Applewhites at Wit’s End: Book Review

September 21st, 2014 by

applewhites-at-wits-endA few weeks ago, I posted a review for a book by Ann M. Martin that plants you firmly and happily in the summer. Well, I guess I must be trying to hold onto that feeling because I just read another summer book!

Applewhites at Wit’s End by Stephanie S. Tolan is the sequel to Surviving the Applewhites. If you’ve read the first book, then you know that the Applewhites are an eccentric family of artists living out in the country where they can do their furniture design, sculpture, writing, dancing, acting, directing, and singing without being bothered by anyone else. They are a bold and colorful group, not to be contained by anyone else’s rules.

In the first book, they get a new addition: Jake, a juvenile delinquent who isn’t very happy to be there. And E.D., the only non-artist in the family is less than thrilled with his presence too. But as you can guess, Jake finds a way to fit in by the end of the story. I won’t tell you how because you should read the book yourself!

But even if you don’t read Surviving the Applewhites, you can still read Applewhites at Wit’s End. Jake’s integration into the family is no longer an issue; now the whole Applewhite clan has a real problem: After their accountant steals all of their money, their way of life is in danger!

surviving-the-applewhitesNo one wants to sell the house and land and move to the suburbs (yuck), so they come up with a risky plan to open up a summer camp for artistic kids.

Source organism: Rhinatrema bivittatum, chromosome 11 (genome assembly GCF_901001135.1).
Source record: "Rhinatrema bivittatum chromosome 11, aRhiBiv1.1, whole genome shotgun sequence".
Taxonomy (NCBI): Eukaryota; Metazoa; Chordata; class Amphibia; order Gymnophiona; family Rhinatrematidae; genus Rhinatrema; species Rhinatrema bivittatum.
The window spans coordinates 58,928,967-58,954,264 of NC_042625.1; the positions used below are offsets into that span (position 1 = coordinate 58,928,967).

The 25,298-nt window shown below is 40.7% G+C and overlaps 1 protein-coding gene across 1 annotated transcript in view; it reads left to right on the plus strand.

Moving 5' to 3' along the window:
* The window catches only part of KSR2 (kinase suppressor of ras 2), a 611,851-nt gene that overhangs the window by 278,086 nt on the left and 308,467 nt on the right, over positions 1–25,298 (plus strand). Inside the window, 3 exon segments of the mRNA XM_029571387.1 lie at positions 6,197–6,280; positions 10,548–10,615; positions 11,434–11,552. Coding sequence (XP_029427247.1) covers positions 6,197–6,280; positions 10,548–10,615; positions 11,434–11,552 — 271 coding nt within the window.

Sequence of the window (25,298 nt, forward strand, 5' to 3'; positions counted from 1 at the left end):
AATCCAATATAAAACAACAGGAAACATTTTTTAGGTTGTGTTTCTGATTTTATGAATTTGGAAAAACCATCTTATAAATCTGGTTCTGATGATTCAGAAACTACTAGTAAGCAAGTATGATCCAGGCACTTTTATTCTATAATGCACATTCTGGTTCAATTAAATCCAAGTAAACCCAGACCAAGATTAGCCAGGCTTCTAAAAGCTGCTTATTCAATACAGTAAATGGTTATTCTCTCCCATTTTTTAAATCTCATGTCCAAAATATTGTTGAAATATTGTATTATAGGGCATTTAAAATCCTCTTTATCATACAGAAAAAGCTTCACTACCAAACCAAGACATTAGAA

What happens when two of the campers won’t stop fighting with each other, one of the campers regularly threatens to leave, and all of the campers stage a protest over living conditions and the camp schedule? Not to mention, a mysterious man in a mysterious black car keeps showing up and then racing away…

The Applewhites have a challenge on their hands, but if anyone can find a creative solution to overcome any obstacle, it’s this family of artists. And especially with E.D. and Jake on the case, no mysterious man or any other force (human or supernatural) is going to stop this camp from finishing out the summer.

I recommend this book if you are longing for a summer story, or even if you’re not. Any time of year, you’ll find yourself drawn into the lively antics of this big, crazy family. I just wish I could visit them in real life!

Have you read this book or Surviving the Applewhites? Leave a comment and let me know! Or just tell us about any of your own artistic talents!

— Karen

Karen used to tap dance and play the piano when she was a kid. She’s pretty much forgotten the piano, but she still likes to do Buffalo steps around her apartment sometimes!

More about Karen »

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